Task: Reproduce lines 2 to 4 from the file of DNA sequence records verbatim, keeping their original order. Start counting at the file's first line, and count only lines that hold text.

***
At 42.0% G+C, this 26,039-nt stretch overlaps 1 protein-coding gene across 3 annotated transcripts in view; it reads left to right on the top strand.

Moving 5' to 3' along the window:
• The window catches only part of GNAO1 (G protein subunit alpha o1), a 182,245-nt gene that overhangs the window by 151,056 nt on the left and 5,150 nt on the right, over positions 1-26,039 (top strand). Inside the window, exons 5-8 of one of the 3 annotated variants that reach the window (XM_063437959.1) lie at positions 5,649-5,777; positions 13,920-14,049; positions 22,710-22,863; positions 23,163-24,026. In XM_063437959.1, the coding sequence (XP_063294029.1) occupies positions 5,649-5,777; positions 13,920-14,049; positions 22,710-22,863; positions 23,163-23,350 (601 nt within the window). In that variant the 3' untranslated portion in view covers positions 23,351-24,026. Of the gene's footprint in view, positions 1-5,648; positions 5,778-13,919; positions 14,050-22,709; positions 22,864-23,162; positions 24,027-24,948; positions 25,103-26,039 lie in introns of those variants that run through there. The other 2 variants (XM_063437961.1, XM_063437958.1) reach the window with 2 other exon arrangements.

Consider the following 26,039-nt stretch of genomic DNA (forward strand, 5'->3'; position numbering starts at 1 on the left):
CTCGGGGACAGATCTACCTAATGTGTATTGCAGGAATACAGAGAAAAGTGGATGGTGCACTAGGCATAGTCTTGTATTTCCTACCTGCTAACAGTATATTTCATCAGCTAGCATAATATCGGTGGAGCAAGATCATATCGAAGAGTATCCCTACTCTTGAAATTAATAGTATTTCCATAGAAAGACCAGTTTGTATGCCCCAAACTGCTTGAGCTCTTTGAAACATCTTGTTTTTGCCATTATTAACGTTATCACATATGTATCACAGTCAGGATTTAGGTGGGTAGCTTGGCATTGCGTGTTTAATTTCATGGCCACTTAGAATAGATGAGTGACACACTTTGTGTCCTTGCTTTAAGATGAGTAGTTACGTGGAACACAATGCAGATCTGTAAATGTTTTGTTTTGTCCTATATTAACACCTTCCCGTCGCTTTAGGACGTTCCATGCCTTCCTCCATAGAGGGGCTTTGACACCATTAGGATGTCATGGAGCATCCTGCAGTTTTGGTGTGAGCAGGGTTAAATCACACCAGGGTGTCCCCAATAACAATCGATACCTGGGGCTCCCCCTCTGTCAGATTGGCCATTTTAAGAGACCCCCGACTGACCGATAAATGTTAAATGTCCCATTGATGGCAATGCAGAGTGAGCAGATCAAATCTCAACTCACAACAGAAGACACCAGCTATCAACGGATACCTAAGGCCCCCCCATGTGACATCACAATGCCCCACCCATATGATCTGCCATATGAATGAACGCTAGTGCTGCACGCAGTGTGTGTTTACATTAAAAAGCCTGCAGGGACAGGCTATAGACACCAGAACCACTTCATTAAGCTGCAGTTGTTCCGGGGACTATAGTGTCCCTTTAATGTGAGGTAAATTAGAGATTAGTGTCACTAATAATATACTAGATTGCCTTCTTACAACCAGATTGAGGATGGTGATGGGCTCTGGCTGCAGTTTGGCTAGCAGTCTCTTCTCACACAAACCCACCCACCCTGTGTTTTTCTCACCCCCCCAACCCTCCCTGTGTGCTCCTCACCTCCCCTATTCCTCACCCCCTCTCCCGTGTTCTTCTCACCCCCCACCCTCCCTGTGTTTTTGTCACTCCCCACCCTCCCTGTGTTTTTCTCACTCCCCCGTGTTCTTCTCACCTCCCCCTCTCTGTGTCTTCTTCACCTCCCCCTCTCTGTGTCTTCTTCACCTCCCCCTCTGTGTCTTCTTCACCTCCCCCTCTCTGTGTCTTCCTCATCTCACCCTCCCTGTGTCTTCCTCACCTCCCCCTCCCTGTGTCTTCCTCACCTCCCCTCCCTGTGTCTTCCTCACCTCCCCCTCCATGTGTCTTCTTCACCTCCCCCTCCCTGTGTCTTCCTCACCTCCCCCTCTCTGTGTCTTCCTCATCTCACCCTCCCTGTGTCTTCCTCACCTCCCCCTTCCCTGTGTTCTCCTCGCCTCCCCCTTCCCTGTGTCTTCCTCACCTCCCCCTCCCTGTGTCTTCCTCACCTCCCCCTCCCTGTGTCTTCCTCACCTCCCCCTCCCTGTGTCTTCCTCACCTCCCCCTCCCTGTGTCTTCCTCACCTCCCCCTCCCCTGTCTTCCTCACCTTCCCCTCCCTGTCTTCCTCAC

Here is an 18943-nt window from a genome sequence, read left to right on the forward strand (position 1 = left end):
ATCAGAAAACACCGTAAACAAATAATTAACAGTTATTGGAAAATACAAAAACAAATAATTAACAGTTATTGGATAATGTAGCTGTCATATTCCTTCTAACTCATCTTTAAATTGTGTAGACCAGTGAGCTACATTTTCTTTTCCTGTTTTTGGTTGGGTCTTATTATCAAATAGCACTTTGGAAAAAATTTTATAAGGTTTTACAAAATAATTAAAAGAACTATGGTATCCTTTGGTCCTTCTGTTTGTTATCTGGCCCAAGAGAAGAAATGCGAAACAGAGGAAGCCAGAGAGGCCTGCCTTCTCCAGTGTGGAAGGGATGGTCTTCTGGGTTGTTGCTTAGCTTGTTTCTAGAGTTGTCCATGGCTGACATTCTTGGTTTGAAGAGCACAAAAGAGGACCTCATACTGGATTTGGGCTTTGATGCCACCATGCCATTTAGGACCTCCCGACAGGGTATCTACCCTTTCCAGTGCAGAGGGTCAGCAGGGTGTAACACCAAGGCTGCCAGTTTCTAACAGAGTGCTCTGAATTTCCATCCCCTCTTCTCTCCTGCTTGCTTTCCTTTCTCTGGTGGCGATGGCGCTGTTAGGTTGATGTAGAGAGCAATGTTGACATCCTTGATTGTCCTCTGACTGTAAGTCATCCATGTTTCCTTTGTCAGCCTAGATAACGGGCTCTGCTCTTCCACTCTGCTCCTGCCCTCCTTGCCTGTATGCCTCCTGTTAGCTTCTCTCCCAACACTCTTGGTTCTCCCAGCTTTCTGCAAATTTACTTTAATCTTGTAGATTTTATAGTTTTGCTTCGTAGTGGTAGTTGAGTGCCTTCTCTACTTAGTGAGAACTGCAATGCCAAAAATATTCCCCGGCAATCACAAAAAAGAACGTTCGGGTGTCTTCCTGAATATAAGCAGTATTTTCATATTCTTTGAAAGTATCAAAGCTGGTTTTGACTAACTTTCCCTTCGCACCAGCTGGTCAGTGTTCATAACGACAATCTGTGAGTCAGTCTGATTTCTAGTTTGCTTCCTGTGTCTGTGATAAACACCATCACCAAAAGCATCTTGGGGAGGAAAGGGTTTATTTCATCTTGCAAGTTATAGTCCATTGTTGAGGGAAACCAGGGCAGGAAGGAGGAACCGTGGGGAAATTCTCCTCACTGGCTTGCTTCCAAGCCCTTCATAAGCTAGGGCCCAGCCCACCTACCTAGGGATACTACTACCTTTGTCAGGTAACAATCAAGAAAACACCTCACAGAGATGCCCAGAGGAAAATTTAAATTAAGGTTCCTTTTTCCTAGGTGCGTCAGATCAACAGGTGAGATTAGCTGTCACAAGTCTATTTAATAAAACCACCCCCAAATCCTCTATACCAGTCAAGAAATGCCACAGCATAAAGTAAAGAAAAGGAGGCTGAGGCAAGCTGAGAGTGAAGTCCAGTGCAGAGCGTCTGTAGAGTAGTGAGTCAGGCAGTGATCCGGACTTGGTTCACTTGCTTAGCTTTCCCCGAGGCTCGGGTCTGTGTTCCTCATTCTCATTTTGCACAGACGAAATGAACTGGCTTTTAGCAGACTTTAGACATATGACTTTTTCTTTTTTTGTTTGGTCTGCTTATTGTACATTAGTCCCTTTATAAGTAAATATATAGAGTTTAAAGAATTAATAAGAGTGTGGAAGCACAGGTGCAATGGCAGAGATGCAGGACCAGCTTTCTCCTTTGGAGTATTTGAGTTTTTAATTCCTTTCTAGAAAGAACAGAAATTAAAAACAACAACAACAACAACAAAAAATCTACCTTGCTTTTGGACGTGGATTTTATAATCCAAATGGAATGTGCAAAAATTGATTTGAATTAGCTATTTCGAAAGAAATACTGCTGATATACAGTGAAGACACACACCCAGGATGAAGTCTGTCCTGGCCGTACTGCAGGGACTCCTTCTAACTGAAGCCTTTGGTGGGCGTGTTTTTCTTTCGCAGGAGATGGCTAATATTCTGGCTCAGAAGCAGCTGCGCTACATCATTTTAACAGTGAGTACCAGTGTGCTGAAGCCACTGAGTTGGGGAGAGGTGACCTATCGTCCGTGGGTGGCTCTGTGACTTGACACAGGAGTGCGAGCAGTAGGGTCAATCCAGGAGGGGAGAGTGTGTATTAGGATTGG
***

Moving 5' to 3' along the window:
• The window catches only part of GNAO1 (G protein subunit alpha o1), a 182,245-nt gene that overhangs the window by 151,056 nt on the left and 5,150 nt on the right, over positions 1-26,039 (top strand). Inside the window, exons 5-8 of one of the 3 annotated variants that reach the window (XM_063437959.1) lie at positions 5,649-5,777; positions 13,920-14,049; positions 22,710-22,863; positions 23,163-24,026. In XM_063437959.1, the coding sequence (XP_063294029.1) occupies positions 5,649-5,777; positions 13,920-14,049; positions 22,710-22,863; positions 23,163-23,350 (601 nt within the window). In that variant the 3' untranslated portion in view covers positions 23,351-24,026. Of the gene's footprint in view, positions 1-5,648; positions 5,778-13,919; positions 14,050-22,709; positions 22,864-23,162; positions 24,027-24,948; positions 25,103-26,039 lie in introns of those variants that run through there. The other 2 variants (XM_063437961.1, XM_063437958.1) reach the window with 2 other exon arrangements.

Consider the following 26,039-nt stretch of genomic DNA (forward strand, 5'->3'; position numbering starts at 1 on the left):